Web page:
I’d love to say I’m fresh off a fall racing season and am now equipped with a new set of personal records, but the less triumphant reality is that my Crohn’s has been flaring for the better part of the past year and a half. I always try to run through my flares for as long as I can, but eventually the pain and urgency take over, and I can’t do it anymore. So when that happened this time around – right when I was training for the 2016 New York City Marathon and was definitely in the best shape of my life – I was sad and angry.
There was nothing I wanted to throw into my routine to replace running. Cycling is fun every now and then, but I wanted to find something that was low impact and wouldn’t further upset my stomach, and that I could do inside on bad days (so I’d always be near a bathroom!) or outside when I was up for it.
And that’s when I discovered power walking. Now before you let out a laugh thinking power walking is the equivalent of binge-watching Scandal or walking to get the mail, let me assure you, it’s so not.
How I discovered power walking
I first discovered the art of power walking when I started taking classes at Orangetheory Fitness. Half the class is spent on the treadmill, and there are three general categories of OTF-goers: runners, joggers, and power walkers. Naturally I wanted to be a runner – someone who can comfortably run at a 10-minute per mile pace for 20 minutes or longer – but it wasn’t in the cards at the time. So I sucked up my pride, lowered my speed from 6.5 mph to a far more tolerable 3.5 mph, and got started.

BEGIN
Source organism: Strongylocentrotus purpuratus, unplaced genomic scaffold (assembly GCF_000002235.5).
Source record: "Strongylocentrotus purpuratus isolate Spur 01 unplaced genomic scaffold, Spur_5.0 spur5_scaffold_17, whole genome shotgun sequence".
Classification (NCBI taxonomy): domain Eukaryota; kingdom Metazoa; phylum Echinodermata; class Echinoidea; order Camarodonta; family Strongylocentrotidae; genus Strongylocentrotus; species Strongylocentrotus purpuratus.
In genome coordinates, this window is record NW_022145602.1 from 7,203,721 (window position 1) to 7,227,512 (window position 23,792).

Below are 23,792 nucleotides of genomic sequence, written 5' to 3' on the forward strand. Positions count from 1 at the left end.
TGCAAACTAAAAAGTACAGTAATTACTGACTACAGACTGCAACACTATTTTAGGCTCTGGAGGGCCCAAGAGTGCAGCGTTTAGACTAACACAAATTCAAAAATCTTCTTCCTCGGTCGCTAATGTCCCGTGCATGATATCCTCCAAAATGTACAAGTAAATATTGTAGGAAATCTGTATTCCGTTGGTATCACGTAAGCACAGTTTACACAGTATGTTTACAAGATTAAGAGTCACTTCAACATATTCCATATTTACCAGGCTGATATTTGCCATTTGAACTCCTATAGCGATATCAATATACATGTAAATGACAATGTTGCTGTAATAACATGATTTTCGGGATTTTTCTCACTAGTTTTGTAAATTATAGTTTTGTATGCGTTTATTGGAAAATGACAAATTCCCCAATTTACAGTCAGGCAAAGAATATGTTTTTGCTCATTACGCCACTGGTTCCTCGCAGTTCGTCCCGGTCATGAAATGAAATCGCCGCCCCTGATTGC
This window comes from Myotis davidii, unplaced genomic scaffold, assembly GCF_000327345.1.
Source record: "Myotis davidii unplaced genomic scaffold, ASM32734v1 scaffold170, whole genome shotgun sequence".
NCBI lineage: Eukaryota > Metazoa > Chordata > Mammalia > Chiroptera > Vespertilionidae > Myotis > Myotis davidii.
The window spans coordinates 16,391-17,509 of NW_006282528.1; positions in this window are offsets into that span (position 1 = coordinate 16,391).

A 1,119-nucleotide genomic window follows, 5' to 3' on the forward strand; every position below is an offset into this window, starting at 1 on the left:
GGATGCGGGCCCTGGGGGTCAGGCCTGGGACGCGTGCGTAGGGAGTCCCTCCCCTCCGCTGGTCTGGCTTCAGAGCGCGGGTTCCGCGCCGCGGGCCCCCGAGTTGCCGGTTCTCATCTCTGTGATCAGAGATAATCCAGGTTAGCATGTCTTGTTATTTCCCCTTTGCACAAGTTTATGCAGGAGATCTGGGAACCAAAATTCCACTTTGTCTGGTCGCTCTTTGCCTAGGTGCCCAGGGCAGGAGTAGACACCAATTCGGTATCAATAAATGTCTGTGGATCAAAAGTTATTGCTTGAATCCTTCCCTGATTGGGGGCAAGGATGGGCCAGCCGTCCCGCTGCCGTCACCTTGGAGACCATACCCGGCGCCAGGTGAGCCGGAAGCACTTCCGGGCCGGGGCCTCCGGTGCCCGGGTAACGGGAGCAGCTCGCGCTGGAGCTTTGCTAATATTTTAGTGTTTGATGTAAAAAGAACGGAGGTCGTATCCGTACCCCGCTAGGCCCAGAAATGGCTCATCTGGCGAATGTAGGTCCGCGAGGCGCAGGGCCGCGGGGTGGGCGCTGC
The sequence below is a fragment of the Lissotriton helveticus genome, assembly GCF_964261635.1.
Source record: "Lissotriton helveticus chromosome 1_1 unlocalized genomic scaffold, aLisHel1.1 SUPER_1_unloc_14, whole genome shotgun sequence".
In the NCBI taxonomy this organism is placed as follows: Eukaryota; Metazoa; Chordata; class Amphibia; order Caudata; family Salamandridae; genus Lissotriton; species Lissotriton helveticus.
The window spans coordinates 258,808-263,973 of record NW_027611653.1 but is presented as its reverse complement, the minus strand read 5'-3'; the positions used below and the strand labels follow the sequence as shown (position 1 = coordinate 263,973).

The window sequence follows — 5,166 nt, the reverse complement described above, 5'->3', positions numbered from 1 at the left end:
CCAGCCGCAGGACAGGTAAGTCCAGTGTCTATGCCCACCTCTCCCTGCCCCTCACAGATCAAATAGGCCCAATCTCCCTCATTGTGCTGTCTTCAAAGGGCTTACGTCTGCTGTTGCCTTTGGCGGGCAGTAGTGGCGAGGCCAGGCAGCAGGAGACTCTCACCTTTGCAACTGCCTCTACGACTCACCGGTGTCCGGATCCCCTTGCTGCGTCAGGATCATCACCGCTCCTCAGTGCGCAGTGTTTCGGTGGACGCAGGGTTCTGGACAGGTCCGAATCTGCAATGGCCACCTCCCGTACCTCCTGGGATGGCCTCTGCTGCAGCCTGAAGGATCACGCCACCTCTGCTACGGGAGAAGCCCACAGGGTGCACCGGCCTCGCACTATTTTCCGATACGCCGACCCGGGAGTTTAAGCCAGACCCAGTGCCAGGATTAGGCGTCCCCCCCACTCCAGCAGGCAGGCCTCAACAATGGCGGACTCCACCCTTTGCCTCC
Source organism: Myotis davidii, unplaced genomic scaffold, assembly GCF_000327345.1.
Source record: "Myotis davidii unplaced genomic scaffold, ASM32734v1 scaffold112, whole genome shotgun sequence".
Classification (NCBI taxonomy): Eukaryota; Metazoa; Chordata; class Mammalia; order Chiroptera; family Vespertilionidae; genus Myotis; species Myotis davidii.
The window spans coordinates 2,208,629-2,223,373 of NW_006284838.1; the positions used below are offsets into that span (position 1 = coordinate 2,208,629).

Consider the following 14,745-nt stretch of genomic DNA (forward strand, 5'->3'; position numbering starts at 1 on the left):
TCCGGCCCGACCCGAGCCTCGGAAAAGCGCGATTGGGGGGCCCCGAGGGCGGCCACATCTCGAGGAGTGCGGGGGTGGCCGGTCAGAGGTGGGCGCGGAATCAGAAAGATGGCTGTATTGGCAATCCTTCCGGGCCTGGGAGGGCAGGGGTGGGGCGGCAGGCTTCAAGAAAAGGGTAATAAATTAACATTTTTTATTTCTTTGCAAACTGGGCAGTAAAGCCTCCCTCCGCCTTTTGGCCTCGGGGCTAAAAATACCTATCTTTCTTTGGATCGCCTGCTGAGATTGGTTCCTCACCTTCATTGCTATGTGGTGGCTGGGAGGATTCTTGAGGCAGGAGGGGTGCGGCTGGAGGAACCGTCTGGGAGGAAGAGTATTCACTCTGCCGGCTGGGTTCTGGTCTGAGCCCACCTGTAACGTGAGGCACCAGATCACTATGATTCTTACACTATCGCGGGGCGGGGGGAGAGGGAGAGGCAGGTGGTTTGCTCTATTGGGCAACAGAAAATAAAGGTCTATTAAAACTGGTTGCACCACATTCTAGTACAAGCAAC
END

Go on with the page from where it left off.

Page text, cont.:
Within five minutes, I was working at 84 percent of my maximum heart rate. Five minutes later, I was soaked in sweat. By the time the instructor told us to move onto the floor for the next part of the class, I felt a glimmer of that runner’s high I used to have for breakfast every morning. And the next day? Well, the next day I was sore from cranking up the inclines on the treadmill.
Turns out, power walking can be a pretty awesome workout, both on the treadmill and outside.
power walking comes with benefits similar to running